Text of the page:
The action of a group G on a set M is said to be transitive if, for every two elements s, t of M, there is some group element g such that g(s) = t. Equivalently, the set M forms a single orbit under the action of G.^{[13]} Of the examples above, the group {e, (1 2), (3 4), (1 2)(3 4)} of permutations of {1, 2, 3, 4} is not transitive (no group element takes 1 to 3) but the group of symmetries of a square is transitive on the vertices.
A permutation group G acting transitively on a non-empty finite set M is imprimitive if there is some nontrivial set partition of M that is preserved by the action of G, where "nontrivial" means that the partition isn't the partition into a singleton sets nor the partition with only one part. Otherwise, if G is transitive but does not preserve any nontrivial partition of M, the group G is primitive.
For example, the group of symmetries of a square is primitive on the vertices: if they are numbered 1, 2, 3, 4 in cyclic order, then the partition {{1, 3}, {2, 4}} into opposite pairs is preserved by every group element. On the other hand, the full symmetric group on a set M is always imprimitive.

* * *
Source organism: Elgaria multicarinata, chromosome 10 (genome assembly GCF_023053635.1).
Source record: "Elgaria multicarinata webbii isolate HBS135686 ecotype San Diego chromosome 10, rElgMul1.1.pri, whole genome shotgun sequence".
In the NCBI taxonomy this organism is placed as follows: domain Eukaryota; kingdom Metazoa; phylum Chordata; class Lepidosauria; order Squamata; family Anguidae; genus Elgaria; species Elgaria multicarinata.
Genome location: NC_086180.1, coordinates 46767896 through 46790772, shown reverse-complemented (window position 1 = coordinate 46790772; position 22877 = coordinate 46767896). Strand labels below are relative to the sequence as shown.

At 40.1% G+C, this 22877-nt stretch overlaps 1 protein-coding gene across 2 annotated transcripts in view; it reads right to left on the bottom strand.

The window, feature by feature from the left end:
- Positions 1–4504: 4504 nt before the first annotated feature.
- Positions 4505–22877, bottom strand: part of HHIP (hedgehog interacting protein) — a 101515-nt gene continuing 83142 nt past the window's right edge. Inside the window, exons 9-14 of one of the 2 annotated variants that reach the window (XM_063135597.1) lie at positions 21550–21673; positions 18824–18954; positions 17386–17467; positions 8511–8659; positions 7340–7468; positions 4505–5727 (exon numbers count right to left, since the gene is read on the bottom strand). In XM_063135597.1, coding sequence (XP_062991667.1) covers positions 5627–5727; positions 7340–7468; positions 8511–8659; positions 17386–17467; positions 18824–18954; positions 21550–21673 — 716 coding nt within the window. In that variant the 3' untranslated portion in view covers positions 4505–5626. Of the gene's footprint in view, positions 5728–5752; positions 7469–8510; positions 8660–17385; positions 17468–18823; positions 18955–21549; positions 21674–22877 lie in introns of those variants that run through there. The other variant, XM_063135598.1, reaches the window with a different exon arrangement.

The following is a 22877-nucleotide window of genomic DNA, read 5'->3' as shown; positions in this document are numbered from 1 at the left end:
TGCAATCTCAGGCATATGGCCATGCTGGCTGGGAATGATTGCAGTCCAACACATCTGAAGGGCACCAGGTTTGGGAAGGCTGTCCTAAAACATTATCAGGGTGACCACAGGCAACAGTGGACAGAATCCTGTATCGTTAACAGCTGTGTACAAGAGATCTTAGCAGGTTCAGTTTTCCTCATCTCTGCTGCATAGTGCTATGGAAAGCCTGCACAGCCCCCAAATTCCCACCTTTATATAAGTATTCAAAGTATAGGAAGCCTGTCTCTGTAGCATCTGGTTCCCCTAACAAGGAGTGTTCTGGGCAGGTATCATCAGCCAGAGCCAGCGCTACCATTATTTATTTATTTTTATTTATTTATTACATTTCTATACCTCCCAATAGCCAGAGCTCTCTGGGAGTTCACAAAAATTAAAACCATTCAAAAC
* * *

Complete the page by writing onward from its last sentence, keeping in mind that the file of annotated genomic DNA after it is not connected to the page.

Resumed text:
Any group G can act on itself (the elements of the group being thought of as the set M) in many ways. In particular, there is a regular action given by (left) multiplication in the group. That is, f(g, x) = gx for all g and x in G. For each fixed g, the function f_{g}(x) = gx is a bijection on G and therefore a permutation of the set of elements of G. Each element of G can be thought of as a permutation in this way and so G is isomorphic to a permutation group; this is the content of Cayley's theorem.